May 7, 2021
By Rebekah Rossman
Katie is snuggled in her bluebird blanket, sleeping in the crib. She’s a good baby, quiet. I close her door.
I go to the kitchen. In the cabinet, there is vodka, gin, rum. I don't want rum, my mother' s drink, or gin, my father's. I see another bottle—black name and red seal: Jim Beam. No one I know drinks bourbon. I pour some into a Dixie cup, mix it with Sprite. I don't know the ratio. I am a 15-year-old babysitter, not a barmaid.
The bourbon burns my lips, my throat. I drink, stunned by how fiery a liquid can be, how dry. The bourbon mutes the carbonation, steals the bubbles from the Sprite. "The more you drink, the less you taste." My father told my uncle this once, in a backyard drinking contest. I swallow more. Tremble. The alcohol is deep and grassy. I can see it's easy to get lost in its blades.
* * *
At 10:21, the doorbell rings. I've been waiting by the window, near the microwave clock. It’s a quiet apartment, with not much to see: a green dumpster, empty parking spots. I have been here forever—or just a second. Time is curvy after three drinks. Minutes walk away. Before, I'd only had beer, but tonight is avant-garde, the bourbon brand new. I am elated, wrapped in wool. I can do anything. I want to do nothing. I'm courageous and chic, slow and terrified.
I know who it is, of course; I invited him—counted down this night. At the door with his twiggy black hair, coiled short for sports. Dark brown skin, oil stain eyes. He wears his football jersey, number 32. He’s our varsity quarterback, 17-years-old—so much older than me. The first time I saw him, the jersey was a magnet. It electrified me.
I open the door. He grins. It’s unnecessary. He might have scowled at me, but I am infatuated—have been—this whole sophomore year. He smells like clean white soap. I carry the stale smoke of a cigarette snuck on the balcony before he came.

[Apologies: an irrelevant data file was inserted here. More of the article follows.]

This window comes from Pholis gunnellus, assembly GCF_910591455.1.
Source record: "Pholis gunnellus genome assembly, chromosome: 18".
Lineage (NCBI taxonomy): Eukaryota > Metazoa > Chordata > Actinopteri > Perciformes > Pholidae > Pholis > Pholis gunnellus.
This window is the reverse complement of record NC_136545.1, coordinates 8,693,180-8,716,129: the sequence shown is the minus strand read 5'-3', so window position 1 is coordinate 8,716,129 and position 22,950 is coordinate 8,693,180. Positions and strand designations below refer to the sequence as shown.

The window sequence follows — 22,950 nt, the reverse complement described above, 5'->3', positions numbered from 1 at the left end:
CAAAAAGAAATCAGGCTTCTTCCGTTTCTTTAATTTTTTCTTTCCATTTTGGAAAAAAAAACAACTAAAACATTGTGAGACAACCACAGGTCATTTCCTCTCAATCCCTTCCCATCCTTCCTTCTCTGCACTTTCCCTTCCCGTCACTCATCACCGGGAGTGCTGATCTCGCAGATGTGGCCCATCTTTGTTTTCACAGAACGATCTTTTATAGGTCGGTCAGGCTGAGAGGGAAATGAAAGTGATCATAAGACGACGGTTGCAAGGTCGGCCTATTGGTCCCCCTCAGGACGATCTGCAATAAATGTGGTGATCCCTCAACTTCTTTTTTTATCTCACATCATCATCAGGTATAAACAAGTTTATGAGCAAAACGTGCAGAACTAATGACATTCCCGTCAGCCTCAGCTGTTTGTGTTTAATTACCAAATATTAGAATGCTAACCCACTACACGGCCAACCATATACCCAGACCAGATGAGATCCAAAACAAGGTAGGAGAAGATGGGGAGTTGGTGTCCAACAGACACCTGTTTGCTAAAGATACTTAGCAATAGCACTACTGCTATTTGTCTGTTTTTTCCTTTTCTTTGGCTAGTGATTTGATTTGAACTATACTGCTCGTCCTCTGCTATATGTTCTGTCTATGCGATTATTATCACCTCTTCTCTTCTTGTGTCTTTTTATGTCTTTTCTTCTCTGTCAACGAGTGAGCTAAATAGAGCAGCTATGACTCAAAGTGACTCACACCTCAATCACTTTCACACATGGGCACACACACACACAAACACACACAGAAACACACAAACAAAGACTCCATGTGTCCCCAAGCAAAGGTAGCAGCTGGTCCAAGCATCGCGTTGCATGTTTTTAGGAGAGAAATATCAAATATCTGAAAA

I am thrilled he is here, standing in the kitchen. I want the world to know. I want a parade of classmates cheering outside. I want him all for myself.
* * *
I'm dizzy and swaying. The room won't stand still.
"Are you drunk?" he asks.
"Yes." I laugh. "I think so."
I lift the cup from the counter, drink more—drink the rest. It doesn't burn like before, not like the first sips.
"Let's go," I say, tugging his arm. I am a child on Christmas morning.
* * *
We sit on the couch, and he scoots me up—onto his lap. The first kiss is cloying, candy-like. It pulls the bourbon from my lips, leaves them soft and calm.
His hands move so quickly, so sure. I am fearless, too, I think. But I’m trying to keep up with him, squirming and anxious. I hear him unzip his jeans, feel him turn me around. I don't know where to put my hands, how to move my fingers.
"Is this right?" I ask.
"Yes," he says. "Lay down."
I put my head on the couch arm, uncomfortable and scratchy—snags of foam cracking the fabric. But I am drunk on Jim Beam and him. I am drowsy, anesthetized. He takes off my skirt, my bra. We are naked, then—I'm surprised by the quickness of it, my head full of dust.
He is inside me, his penis a Roman Candle, a firework thrusting, exploding. The pain is colorful: cylindrical yellows and oranges, then red.
I am not afraid I think, I won't keen or cry. The urgency aches—but I stay beautiful, silent. It’s all so startlingly quick, so sudden and feral. This night is a movie. It cannot be real. I make a sound like a baby owl, a coo. I hold my breath.
When he pulls out, I'm burned and bruised; shivering and dark. My insides are like a purple-black sky, an empty, moving, shadowed snake.
"I have to go," he says, his jean zipped, penis soft and hidden again.
He sees the blood before I do, pink and smeary on the couch.
"Why didn't you tell me?" he asks.
"I don't know," I say.
Does it matter? I know nothing, am sure of nothing.
I'm bewildered and broken, blurry inside.
He says nothing else, pulls his jersey back on—over his head. I am silent; I watch.
It's 11:09 when the front door shuts.
* * *
In the bathroom, I vomit—amber-tinted and sloshing. My heart’s a waterslide, my eyes tear. I need to shower, soap away this strange, sticky feeling. Instead, I stand, pull baby wipes from the container on the sink. I use the wipes to scrub the blood from the couch, but the pinkness leaves scallop-shaped circles of stain. The tint remains—it will not scrub out—so I walk, shaky, to the bedroom. Katie is still snuggled in her bluebird blanket, asleep. I close her door.
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